5. The first miracle of Jesus was greeted with amazement, the glorification of God and acclamation: ‘We never saw anything like this!” (2:12). The closing miracle reverses that acclamation and brings the rivals together to work against their common enemy Jesus.

We have often heard some people saying, ‘Well, everything was good and nice in the beginning but slowly things turn out to be really bad.’ Quite a few times we taste success at the initial stages but in the later stage just the opposite takes place. People whom we thought would constantly support us gradually turn out to be people who ditch our lives. Jesus teaches us to take life easy. We should not be excited too much when we succeed and at the same time we should not get frustrated when we fail. We should learn to put our total trust in the Lord who will gradually reveal his plans to us and He will give us the strength to face both success and failures with a certain level of serenity.

The Gospel of Mark - Moloney


1. The Torah does not forbid such activity, although Deut 23: 35 expressly forbids the reaping of grain with a sickle on the Sabbath. It appears however the scribal tradition had come to take a conservative stance, interpreting all actions resembling reaping as a breach of Sabbath rest.

2. The presence of the Pharisees in the field, complaining to Jesus about the behavior of his disciples, indicates the artificial nature of the pericope. This is the first time the Pharisees have been actively present of have spoken to Jesus. The stage is now set for the direct involvement of the Pharisees, leading to their decision, taken with the Herodians.

3. Jesus compares the action of his disciples with the action of King David (1 Sam 21: 1-6). The relationship between the two episodes is weak. Though both the events takes place on a Sabbath day, the disciples are not driven by extreme hunger, nor are they accused because they eat. The issues is this, if such unlawful practice was condoned for David and his companions how much more should actions done on the Sabbath be condoned in light of the uniqueness of Jesus.

4. Human beings are far more important than rules and regulations; far more important than ceremony, ritual and religion. The first duty of a human being is to worship God and to meet the needs of his fellow human beings.

5. The best way to use sacred things is to use them for others. The Sabbath was never so sacred as when it was used to help those who needed help. The decisive factor in the use of all things is love and not law.

Once we decided to find faults with others, we can see nothing but only faults. Even the upright actions of the others will appear to be hypocritical. The Pharisees are determined to find faults with Jesus and His disciples. We have thousands of opportunity to find faults with others. Between mother-in-law and daughter-in-law, between community members, between Superior and the Subjects, Employer and employees so on and so forth. In the same way if we decided to see only good things in others, we will only see the good things. Therefore it is our decision and right attitude that determines perception.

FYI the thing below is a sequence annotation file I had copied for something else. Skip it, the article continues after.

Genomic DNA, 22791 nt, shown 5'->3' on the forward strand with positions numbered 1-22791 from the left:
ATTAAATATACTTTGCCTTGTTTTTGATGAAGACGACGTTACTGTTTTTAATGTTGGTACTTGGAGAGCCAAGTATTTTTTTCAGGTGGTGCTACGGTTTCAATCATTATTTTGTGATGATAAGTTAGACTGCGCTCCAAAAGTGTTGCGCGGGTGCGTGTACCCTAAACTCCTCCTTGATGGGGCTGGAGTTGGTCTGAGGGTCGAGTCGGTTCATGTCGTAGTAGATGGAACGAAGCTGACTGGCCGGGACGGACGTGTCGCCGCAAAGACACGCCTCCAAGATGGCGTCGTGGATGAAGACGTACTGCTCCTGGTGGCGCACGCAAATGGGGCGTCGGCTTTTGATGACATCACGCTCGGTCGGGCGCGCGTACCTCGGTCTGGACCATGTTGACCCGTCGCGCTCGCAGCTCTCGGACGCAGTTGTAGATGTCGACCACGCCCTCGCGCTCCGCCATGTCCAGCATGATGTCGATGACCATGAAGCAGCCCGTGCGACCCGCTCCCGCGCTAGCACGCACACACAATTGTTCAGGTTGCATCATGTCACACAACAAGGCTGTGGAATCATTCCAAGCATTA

The Gospel of Mark – A Commentary – Moloney
The Preacher’s Outline and the Sermon Bible
William Barclay’s study Bible

Tuesday, January 11, 2011


1. There is no change in time as Jesus goes to the house of Simon on the Sabbath. He heals a man (v 21-28) and then a woman (v29-31) in immediate succession. As Simon’s mother-in-law lay sick with a fever Jesus went to her and touched her. The fever departed immediately and she began to serve them. This miracle is an ideal example for the healing narrative: problem, request, touch, miracle, demonstration.

2. A respected religious leader would not take any woman by hand. There are precedents for rabbis taking the hand of men but there are no examples of rabbis doing so for a woman and certainly not on the Sabbath. Jesus could be accused of contracting uncleanness and violating the Sabbath.

3. He further allowed himself to be served by this woman. This may appear normal enough to us, but no self-respecting rabbi would allow such a thing. As Rabbi Samuel ( C.E) had said: ‘One must under no circumstances be served by a woman, be she adult or child. Jesus’ attitude and approach to a woman is a clear indication of the reigning presence of God, vanquishing the reign of evil, symbolized by devil possession, taboo and physical illness.

4. Jesus was tired, very fatigued. The day had been long and full of stress, yet He made Himself available, even at an odd hour. A person can approach Jesus anyplace, anytime – at any hour of the day or night.

5. Jesus’ early rising, going to the traditional setting for personal prayer (a lonely place) and his prayer indicate that the events have their origins in God. Jesus is not a free agent. After the first day of restless activity and total success over a variety of evils, he turns to God.

Jesus is teaching a great lesson on availability and approachability. These two should go hand in hand. He did not distinguish between men and women, he was available for all. Being available alone is not sufficient, we should also be approachable.


The Gospel of Mark – A Commentary by Francis J. Moloney

The Preachers Outline and the Sermon Bible